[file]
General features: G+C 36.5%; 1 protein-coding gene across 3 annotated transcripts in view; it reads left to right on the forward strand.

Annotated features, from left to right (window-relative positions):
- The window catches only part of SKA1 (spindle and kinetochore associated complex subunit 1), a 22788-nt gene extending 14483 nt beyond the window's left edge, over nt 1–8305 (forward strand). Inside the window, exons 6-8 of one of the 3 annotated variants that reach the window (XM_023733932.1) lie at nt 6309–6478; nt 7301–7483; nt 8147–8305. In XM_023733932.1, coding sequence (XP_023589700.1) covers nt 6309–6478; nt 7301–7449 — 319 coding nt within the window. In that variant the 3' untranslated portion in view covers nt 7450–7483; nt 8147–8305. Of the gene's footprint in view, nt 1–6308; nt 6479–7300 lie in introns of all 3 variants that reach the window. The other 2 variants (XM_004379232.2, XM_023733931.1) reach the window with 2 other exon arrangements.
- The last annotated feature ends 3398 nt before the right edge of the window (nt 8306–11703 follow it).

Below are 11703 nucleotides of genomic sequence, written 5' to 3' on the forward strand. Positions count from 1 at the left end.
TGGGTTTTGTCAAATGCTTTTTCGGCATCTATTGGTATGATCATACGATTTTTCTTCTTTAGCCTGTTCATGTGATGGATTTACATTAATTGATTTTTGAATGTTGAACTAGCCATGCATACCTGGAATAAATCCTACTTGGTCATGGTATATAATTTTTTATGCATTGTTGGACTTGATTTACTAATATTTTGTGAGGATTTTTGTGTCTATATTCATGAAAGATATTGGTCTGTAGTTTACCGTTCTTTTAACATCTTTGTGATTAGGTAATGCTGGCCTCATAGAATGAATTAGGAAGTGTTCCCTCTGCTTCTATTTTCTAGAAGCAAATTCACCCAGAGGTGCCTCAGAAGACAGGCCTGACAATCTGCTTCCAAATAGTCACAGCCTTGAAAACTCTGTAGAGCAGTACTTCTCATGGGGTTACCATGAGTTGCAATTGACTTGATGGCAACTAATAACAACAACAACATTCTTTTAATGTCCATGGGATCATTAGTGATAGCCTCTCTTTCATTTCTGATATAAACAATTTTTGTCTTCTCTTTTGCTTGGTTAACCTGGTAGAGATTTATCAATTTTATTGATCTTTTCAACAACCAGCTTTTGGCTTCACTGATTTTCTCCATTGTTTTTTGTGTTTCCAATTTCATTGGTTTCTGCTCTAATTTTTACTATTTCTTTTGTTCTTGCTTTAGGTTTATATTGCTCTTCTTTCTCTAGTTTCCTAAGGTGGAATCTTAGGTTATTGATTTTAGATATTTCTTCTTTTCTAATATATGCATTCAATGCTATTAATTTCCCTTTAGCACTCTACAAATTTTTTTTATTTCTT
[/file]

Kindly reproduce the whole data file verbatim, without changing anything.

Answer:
General features: G+C 36.5%; 1 protein-coding gene across 3 annotated transcripts in view; it reads left to right on the forward strand.

Annotated features, from left to right (window-relative positions):
- The window catches only part of SKA1 (spindle and kinetochore associated complex subunit 1), a 22788-nt gene extending 14483 nt beyond the window's left edge, over nt 1–8305 (forward strand). Inside the window, exons 6-8 of one of the 3 annotated variants that reach the window (XM_023733932.1) lie at nt 6309–6478; nt 7301–7483; nt 8147–8305. In XM_023733932.1, coding sequence (XP_023589700.1) covers nt 6309–6478; nt 7301–7449 — 319 coding nt within the window. In that variant the 3' untranslated portion in view covers nt 7450–7483; nt 8147–8305. Of the gene's footprint in view, nt 1–6308; nt 6479–7300 lie in introns of all 3 variants that reach the window. The other 2 variants (XM_004379232.2, XM_023733931.1) reach the window with 2 other exon arrangements.
- The last annotated feature ends 3398 nt before the right edge of the window (nt 8306–11703 follow it).

Below are 11703 nucleotides of genomic sequence, written 5' to 3' on the forward strand. Positions count from 1 at the left end.
TGGGTTTTGTCAAATGCTTTTTCGGCATCTATTGGTATGATCATACGATTTTTCTTCTTTAGCCTGTTCATGTGATGGATTTACATTAATTGATTTTTGAATGTTGAACTAGCCATGCATACCTGGAATAAATCCTACTTGGTCATGGTATATAATTTTTTATGCATTGTTGGACTTGATTTACTAATATTTTGTGAGGATTTTTGTGTCTATATTCATGAAAGATATTGGTCTGTAGTTTACCGTTCTTTTAACATCTTTGTGATTAGGTAATGCTGGCCTCATAGAATGAATTAGGAAGTGTTCCCTCTGCTTCTATTTTCTAGAAGCAAATTCACCCAGAGGTGCCTCAGAAGACAGGCCTGACAATCTGCTTCCAAATAGTCACAGCCTTGAAAACTCTGTAGAGCAGTACTTCTCATGGGGTTACCATGAGTTGCAATTGACTTGATGGCAACTAATAACAACAACAACATTCTTTTAATGTCCATGGGATCATTAGTGATAGCCTCTCTTTCATTTCTGATATAAACAATTTTTGTCTTCTCTTTTGCTTGGTTAACCTGGTAGAGATTTATCAATTTTATTGATCTTTTCAACAACCAGCTTTTGGCTTCACTGATTTTCTCCATTGTTTTTTGTGTTTCCAATTTCATTGGTTTCTGCTCTAATTTTTACTATTTCTTTTGTTCTTGCTTTAGGTTTATATTGCTCTTCTTTCTCTAGTTTCCTAAGGTGGAATCTTAGGTTATTGATTTTAGATATTTCTTCTTTTCTAATATATGCATTCAATGCTATTAATTTCCCTTTAGCACTCTACAAATTTTTTTTATTTCTT